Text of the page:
My question is that he has a job interview in a week and is so excited. Is it proper for us to go ahead and give them a heads up about his condition or allow him to go through the process without any intervention. He is really a great worker when he is shown what to do. I have hired him to help me at certain times and he works very hard. Do you have any suggestions?

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Hello Mark,

Today Im crying because finally Im understanding that the problems my 13 years daughter has been having all these years hasnt been because my inability as a parent ..but because she probly has aspergers...Ive worked with children for over 20 years and have in my work met many boys with aspergers so it never occured to me that my own daughter had it .. I just pressumed i was an over indulgent mother,or maybe my parenting skills were not as they should be ...so ive spent years trying to improve my self,even isolated my self to devote all my time to my daughter.. Ive tried so many different styles of parenting to try and motivate her to do things spent hours in shouting matches trying to get her to do the simpliest of things,homework etc . Called her stupid,lazy and of coarse made her feel terrible just because my idea of aspergers was boys running around be disruptive ...Ive since she was in kindergarden thought something wasnt right,her social skills were minimal,she never copied over kids,she never had friends ..but the teacher there reassured me that she would outgrow it... At school when it sit trying to make her understand maths for maybe 5 hours i just presumed that she couldent grasp it .. When still at 9 years old she couldnt cycle that she was being lazy.. When she is bluntly honest and it hurts to hear what comes out her mouth ive classed her as arrogant,unfeeling and cold ... The list goes on and on Reading now how girls are harder to diagnose because unlike the boys they can become mute and withdrawn..saddens me so much all these years ive struggled for someone to listen understand me that my daughter was struggling not because i was an over -protective mum but because there was something more..

So today Im crying because finally I can sink my shoulders and perhaps get her the help she needs and my parenting a special child can begin ...My daughter is a wonderful girl and being her parent is a fantastic journey ..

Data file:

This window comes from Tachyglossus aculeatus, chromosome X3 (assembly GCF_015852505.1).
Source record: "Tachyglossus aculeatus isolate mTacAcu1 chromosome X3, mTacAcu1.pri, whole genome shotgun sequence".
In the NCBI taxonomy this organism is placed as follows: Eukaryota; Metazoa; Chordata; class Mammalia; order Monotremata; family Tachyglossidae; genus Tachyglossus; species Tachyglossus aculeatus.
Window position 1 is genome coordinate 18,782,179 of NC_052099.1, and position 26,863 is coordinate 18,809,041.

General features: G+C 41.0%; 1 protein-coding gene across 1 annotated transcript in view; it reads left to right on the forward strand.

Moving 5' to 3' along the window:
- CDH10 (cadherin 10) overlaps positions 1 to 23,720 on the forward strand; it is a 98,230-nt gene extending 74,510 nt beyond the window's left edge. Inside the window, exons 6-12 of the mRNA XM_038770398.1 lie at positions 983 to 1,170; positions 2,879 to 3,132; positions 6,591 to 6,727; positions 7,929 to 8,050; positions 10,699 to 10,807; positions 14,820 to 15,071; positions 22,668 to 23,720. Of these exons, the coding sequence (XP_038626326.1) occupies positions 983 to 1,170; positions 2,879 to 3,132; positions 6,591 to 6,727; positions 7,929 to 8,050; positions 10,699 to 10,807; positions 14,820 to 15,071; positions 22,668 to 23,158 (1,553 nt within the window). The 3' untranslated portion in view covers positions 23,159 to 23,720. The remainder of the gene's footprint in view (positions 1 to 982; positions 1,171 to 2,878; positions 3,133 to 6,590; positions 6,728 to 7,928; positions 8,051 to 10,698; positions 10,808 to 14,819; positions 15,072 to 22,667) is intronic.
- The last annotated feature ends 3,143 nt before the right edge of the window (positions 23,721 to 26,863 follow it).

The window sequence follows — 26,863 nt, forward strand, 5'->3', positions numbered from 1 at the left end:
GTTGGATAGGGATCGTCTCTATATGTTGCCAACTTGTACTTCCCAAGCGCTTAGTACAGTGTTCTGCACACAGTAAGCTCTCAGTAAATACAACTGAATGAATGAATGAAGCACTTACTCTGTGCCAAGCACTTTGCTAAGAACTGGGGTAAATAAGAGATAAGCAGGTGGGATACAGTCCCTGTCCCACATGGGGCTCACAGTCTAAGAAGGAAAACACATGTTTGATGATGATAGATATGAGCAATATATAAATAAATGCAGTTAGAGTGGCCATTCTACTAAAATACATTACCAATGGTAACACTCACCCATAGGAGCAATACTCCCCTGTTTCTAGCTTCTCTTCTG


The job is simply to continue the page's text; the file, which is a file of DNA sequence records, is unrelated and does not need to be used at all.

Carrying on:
I would be very apprecitive if you could send me information in regards to the difference between boys and girls when diagnozing . Cause now that i have a better idea i need to research EVERYTHING ...it makes so much sense now.

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Question: What would you suggest in my situation where my Aspie husband has cast himself in the hero position of providing for myself & our Aspie son, hence meeting his "obligations" - his words, while allowing himself to have an emotional affair with the woman he travels with every week.  This keeps his business that he has worked hard to build from the destruction of divorce & also allows him to do as he pleases while on the road as his priority is meeting his obligations.  They stay in the same suite together & as he has told me (I'm not in love with her - I don't open up to you, her, or anyone else)!  Do I address this, or just keep working on rebuilding trust & respect between he & I and see what doors God opens?


Answer: "Hero position" sounds a bit sarcastic. At least he's doing something right by "providing." I don't think you've worked through your resentment just yet (on that note, did you listen to the audio files on your download page?). How do you know he's having an emotional affair? Is this an assumption? You asked, and I'm sure you want an honest assessment: I think the first course of action is to work on resentment. All else will fall short until you can forgive.

Mark

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Question:
I am a grandmother with a degree in counseling.  I retired from teaching after 37 years in education.  My granddaughter has aspergers syndrome and was diagnosed early in elementary school.  She graduated from high school with a 3.0 last June (with IEPs all along the way).  She is now attending Marshall University in Huntington, West Virginia (3 hours from home in Springboro, Ohio).  Marshall has a special Autism Center with graduate assistants assigned to each student in the program and five adults who operate the program.  My granddaughter was accepted into the program as one of only two girls.  She went to summer school there between her junior and senior year of high school and earned 3 college credits, lived in the dorm, and adjusted well to independent living.  She began her freshman year this last fall and completed the first semester with a 2.5.  She was doing well until the only person she considered a friend died in November.  It also destroyed her and her some of her success the first semester, but with a lot of team work, she made it through.

The second semester is another story, she has totally fallen apart.  It is hard to decide what happened because there are multiple causes (too many to list here including a messed up home life with her parents).  I don't think she is going to make it this semester unless something changes soon.  She is so filled with frustration, depression, and especially anger.   She is home for spring break this week and has already had two meltdowns with her mother in just 48 hours.

My question is, what specifically would a life coach do?  I have spent at least three evenings a week with cell phone conversations since January when the second semester started trying to listen and then encourage her.  I send funny cards once a week with her laundry money, and my husband and I have spent some weekends with her taking her out to eat and shopping. I just wondered what a life coach would do and how that would be implemented.

Answer: